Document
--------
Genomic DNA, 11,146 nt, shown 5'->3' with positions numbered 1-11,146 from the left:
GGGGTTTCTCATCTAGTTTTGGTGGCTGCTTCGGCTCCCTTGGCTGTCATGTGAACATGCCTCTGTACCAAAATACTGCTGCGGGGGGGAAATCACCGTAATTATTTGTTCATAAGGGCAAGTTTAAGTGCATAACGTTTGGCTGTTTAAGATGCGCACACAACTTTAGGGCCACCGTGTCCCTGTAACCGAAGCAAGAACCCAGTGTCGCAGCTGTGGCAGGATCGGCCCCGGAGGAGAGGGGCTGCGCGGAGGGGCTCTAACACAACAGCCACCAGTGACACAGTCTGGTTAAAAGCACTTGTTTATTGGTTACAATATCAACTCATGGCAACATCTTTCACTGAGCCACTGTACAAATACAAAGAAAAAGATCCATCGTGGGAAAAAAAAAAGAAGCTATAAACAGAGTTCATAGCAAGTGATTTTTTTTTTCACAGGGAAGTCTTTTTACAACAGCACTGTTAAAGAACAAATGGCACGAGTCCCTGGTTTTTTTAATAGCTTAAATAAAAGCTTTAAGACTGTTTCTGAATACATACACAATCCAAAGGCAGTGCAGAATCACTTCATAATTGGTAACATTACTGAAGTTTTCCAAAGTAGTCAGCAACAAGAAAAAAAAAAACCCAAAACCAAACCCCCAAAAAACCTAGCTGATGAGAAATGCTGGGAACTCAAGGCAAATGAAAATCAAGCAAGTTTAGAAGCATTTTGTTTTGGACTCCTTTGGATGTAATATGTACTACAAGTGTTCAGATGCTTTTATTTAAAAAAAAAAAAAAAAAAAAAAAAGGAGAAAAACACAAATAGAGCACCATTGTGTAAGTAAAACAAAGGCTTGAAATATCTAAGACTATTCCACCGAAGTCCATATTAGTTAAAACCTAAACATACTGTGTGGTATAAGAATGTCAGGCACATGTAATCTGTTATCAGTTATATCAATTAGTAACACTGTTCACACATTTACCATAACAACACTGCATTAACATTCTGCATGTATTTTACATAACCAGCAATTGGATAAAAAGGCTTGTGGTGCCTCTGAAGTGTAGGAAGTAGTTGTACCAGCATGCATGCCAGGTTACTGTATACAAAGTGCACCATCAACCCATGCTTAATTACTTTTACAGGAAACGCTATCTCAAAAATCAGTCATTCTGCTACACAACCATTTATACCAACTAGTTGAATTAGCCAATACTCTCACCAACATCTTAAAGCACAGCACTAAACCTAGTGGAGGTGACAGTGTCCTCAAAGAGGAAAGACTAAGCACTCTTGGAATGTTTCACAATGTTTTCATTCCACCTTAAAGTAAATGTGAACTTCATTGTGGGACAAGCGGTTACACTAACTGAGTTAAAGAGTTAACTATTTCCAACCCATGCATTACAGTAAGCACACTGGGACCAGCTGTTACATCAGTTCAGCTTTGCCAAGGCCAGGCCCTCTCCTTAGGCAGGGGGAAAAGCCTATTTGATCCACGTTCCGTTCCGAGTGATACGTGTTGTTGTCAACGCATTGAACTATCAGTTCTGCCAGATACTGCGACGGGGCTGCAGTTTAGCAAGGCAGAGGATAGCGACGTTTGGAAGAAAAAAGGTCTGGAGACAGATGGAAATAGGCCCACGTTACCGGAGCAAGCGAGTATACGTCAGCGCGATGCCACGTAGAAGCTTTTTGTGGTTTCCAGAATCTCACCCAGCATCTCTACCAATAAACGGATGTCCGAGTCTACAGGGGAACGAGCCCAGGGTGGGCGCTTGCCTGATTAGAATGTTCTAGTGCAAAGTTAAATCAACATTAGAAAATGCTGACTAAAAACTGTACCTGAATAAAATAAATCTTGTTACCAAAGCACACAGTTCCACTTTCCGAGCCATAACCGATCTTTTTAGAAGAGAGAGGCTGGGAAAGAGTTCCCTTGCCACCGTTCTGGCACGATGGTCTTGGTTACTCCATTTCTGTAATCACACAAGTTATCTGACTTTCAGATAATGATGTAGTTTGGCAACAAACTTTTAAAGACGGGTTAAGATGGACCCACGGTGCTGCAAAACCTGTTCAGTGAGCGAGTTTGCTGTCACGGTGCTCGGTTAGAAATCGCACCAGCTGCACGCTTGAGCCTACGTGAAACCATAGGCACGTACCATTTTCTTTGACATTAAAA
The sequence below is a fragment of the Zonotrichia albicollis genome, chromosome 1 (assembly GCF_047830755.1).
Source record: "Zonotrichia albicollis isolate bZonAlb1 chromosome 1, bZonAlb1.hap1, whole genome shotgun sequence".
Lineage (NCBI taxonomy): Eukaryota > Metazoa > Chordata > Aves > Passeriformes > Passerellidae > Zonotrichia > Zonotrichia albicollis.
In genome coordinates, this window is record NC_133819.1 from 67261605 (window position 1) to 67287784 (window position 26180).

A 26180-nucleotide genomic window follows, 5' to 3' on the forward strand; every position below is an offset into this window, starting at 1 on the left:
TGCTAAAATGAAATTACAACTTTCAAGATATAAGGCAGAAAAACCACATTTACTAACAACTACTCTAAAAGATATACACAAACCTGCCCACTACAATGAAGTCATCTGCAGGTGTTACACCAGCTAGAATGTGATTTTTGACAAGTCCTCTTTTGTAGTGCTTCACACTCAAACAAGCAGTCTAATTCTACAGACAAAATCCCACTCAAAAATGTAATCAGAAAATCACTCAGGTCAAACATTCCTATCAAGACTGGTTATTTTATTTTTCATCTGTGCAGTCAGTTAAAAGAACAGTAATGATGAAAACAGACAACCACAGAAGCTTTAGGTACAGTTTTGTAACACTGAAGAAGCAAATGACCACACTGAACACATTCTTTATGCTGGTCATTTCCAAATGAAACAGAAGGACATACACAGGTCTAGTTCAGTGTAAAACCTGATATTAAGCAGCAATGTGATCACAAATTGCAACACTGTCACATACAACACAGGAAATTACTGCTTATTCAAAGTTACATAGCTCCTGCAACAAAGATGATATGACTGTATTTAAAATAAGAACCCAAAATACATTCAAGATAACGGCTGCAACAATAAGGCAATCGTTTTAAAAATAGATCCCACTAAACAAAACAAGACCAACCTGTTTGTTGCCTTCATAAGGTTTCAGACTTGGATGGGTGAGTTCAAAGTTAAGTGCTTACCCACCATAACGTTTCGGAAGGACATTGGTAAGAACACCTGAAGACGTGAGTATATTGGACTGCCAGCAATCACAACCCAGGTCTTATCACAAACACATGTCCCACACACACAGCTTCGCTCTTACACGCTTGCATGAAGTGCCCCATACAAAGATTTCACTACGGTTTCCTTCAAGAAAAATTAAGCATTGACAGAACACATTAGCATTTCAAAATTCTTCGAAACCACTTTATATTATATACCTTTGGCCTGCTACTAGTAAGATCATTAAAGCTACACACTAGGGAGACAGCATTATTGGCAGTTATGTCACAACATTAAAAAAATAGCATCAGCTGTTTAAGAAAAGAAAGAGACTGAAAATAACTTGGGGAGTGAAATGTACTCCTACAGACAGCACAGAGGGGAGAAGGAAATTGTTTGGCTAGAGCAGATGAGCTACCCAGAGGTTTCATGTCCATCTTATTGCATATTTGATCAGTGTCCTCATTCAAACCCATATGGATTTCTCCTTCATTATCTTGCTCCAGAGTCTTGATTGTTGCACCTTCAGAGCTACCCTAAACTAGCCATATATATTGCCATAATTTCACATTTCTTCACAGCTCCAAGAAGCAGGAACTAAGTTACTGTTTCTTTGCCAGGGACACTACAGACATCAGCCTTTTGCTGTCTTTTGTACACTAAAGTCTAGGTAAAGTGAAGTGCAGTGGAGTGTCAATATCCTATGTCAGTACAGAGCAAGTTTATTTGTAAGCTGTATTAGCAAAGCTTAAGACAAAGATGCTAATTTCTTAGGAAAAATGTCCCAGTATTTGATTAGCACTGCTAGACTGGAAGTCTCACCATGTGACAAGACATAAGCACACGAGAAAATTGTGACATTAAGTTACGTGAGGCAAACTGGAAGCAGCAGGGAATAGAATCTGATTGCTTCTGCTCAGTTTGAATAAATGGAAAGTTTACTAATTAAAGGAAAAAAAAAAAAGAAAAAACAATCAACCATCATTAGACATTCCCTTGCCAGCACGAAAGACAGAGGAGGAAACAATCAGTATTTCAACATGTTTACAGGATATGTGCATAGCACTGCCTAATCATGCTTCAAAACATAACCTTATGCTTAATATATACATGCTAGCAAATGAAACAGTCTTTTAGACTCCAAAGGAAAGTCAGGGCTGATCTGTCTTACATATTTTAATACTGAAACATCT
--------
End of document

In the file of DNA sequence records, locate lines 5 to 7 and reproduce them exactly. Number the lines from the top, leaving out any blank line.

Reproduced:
Lineage (NCBI taxonomy): Eukaryota > Metazoa > Chordata > Aves > Passeriformes > Passerellidae > Zonotrichia > Zonotrichia albicollis.
In genome coordinates, this window is record NC_133819.1 from 67261605 (window position 1) to 67287784 (window position 26180).

A 26180-nucleotide genomic window follows, 5' to 3' on the forward strand; every position below is an offset into this window, starting at 1 on the left: